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HS12DFRG - Defragmentation

A new file system on a disk partition contains only a few small internal structures and one contiguous block of empty space. Once you start to use the system and fill the space with data, creating new files, deleting, truncating, and extending them, this orderly empty space becomes more and more fragmented and the performance of the system drops. This is often called system ageing.

To prevent system ageing and the performance decrease, one might want to defragment the disk surface. You are probably aware of some tools to do so. In this task you will be asked to deal with a simplified version of some of the optimization problems you would meet while constructing such software.

Task

Given the simplified file structure description, try to defragment it using a limited number of copy operations.

Input

In the first line of input you are given two numbers: n - the number of files in the system and m – the number of disk memory allocation blocks.

In the successive n lines, the description of files follows. Each file is described by two strings: FileName (alphanumeric ASCII string, four characters long) and StartingBlock (a hexadecimal four-digit number).

Next, there is an empty line and in the successive m lines, the descriptions of the blocks follow. Each block is described by two strings: BlockData (alphanumeric ASCII string, four characters long) and NextBlock (a hexadecimal four-digit number). The first character of BlockData is either 'U' denoting a used block or 'E' for an empty block. The next three characters of BlockData describe either the essential file data, or just rubbish in the case of empty blocks.

NextBlock redirects to the next block of the file. NextBlock equal to FFFF indicates the last block in the file.

Output

Output one word: NOTHING if you do not want to solve a given test.

Otherwise, first output c – the number of copy operations and in the c following lines, output the appropriate description of the operations. Every copy operation is of the form: Source Destination Predecessor'sType Predecessor.

Source indicates the number of a source block. Destination is the number of a destination block (the destination block must be empty). Predecessor'sType is one character, either 'F' for a file table entry, or 'B' for a block. Predecessor is either the file name or the block number.

Observe that copying of a block affects not only the considered block but also the preceeding block (or the file table in the case of the first block in the file).

At the end of your output print an empty line and the disk structure in the same format as that given in the input.

Scoring

Let us consider two consecutive blocks of the same file, say i is the block number of the first block and j is the position of the next block (NextBlock for i is j). If j is not equal to i+1, the situation is called a jump (the file is fragmented at this point).

The score awarded to your program for a given test is the difference between the Initial number of jumps and the final number of jump, times 10, minus the number of copy operations: 10*(InitJ-FinalJ)-c.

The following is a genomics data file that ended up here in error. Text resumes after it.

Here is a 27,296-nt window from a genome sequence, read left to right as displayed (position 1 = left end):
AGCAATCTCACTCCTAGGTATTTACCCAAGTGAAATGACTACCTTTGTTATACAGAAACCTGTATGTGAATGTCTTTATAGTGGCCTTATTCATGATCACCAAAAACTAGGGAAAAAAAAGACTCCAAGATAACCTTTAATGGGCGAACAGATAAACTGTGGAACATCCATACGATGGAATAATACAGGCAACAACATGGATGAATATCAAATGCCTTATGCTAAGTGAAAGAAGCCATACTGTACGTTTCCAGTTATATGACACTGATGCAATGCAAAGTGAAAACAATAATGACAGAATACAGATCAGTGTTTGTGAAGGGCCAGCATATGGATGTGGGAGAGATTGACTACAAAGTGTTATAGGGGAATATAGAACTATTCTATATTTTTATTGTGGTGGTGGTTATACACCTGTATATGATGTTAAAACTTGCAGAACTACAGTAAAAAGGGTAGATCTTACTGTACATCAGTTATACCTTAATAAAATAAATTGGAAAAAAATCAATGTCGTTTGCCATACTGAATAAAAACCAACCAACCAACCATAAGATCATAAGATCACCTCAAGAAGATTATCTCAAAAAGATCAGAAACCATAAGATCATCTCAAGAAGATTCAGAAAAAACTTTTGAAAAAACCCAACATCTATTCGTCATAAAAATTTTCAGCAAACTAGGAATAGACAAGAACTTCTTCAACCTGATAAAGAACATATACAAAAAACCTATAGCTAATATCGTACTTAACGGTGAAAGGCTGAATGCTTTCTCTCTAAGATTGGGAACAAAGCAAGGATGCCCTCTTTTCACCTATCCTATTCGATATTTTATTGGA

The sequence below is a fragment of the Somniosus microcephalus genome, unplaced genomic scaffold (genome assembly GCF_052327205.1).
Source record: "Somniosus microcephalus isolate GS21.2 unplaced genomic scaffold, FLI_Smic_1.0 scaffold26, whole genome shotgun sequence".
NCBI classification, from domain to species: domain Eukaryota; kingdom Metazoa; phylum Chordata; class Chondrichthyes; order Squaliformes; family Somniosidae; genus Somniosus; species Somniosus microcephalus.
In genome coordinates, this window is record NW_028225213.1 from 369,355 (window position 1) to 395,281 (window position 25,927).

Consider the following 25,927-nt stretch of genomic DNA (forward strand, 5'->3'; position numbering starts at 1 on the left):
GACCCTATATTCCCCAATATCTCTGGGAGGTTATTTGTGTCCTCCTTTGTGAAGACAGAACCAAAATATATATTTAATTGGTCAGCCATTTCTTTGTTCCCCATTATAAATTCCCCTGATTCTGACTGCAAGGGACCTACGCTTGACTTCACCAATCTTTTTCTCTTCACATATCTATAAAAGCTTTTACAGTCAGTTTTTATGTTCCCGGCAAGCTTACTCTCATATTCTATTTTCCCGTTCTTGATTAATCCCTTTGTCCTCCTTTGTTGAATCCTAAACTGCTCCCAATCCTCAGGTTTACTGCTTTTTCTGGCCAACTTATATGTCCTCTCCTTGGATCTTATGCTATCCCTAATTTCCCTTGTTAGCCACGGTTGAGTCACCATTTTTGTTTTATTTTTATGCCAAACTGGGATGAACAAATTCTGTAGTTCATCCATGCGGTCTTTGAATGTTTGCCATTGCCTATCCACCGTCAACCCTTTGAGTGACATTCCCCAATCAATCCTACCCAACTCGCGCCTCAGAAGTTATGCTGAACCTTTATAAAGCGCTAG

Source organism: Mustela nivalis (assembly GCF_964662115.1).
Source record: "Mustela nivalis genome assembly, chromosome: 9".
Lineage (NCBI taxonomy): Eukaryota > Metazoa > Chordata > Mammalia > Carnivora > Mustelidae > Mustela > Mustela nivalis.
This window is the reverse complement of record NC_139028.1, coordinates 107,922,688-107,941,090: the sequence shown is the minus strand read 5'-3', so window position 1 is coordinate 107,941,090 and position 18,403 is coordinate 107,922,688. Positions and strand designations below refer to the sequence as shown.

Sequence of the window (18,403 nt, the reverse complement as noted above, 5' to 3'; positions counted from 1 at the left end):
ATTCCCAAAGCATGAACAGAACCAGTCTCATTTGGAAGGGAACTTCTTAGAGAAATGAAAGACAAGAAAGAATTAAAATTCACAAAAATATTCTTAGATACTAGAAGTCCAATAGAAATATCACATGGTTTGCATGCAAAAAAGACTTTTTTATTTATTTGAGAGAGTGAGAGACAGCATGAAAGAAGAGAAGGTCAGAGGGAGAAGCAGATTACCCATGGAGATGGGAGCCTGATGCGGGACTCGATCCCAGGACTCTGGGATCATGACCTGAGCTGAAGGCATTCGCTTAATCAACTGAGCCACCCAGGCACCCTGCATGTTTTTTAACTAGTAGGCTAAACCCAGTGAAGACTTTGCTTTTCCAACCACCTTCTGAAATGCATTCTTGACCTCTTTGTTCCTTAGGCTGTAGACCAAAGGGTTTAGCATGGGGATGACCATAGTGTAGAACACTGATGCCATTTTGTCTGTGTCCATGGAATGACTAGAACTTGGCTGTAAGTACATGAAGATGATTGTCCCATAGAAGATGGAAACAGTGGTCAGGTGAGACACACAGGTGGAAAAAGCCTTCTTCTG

The number of points given in the ranking is scaled so that it is equal to 10 for the registered contestant whose solution has the highest score, and proportionally less for all solutions with lower scores.

An attempt to perform an incorrect operation, such as copying non-existent blocks, using a non-empty block as a destination, inconsistent or invalid disk structure will be judged as Wrong Answer.

Example

Input:
3 12
F001 0003
3aaL 0001
GGhu 000A

EXa3 34EA
UNDO 0002
UNDO FFFF
URea 0007
Eaae 0000
Uool FFFF
E232 0000
Uson 0009
Eeee FE43 
Uing 000B
UYes FFFF 
UIsC 0005

Output:
4
0007 0004 B 0003
0005 0007 B 000B
0009 0005 B 0004
000B 0006 B 0005

3 12
F001 0003
3aaL 0001
GGhu 000A

EXa3 34EA
UNDO 0002
UNDO FFFF
URea 0004
Uson 0005
Uing 0006
UIsC 0007
Uool FFFF
Eeee FE43 
Eing 000B
UYes FFFF 
EIsC 0007

Scoring:
36

Scoring explanation
The initial number of jumps is: 4 
The final number of jumps is: 0
The number of copy operations is: 4
The score is (4-0)*10 - 4 = 36

Input data sizes

 t     n     m    u   l 
 1      4     10    8    2s
 2      4    100    25   2s
 3     26    600   400   2s
 4     87   1140   175   2s
 5    100   7300  2890   2s
 6    110   7310  5890   5s
 7    156    690   410   5s 
 8     31    580   430   5s
 9      6    100    43   5s
10      5     18    16   5s

 t - test set number 
 n - the number of files
 m - the number of blocks
 u - the number of used blocks
 l - time limit

Please note

  • Until the last week of the series, all submitted codes will be visible to all users and tested on temporary data sets only.
  • For the last week of the series, submissions will be visible to the submitting contestant, only, and tested on the full test sets (all earlier solutions will be rejudged).
  • Please do not submit more than 100 times to this problem (all submissions starting with the 101st will be ignored).

Added by:kuszi
Date:2012-09-29
Time limit:0.400s-1s
Source limit:50000B
Memory limit:1536MB
Cluster: Cube (Intel G860)
Languages:All except: ASM32-GCC GAWK MAWK BC C-CLANG CPP14-CLANG CPP14 COBOL COFFEE D-CLANG D-DMD DART ELIXIR FANTOM FORTH GOSU GRV ICK JS-MONKEY KTLN NIM NODEJS OBJC OBJC-CLANG OCT PICO PROLOG PYPY PYPY3 PY_NBC R RACKET RUST CHICKEN SED SQLITE SWIFT UNLAMBDA VB.NET
Resource:High School Programming League

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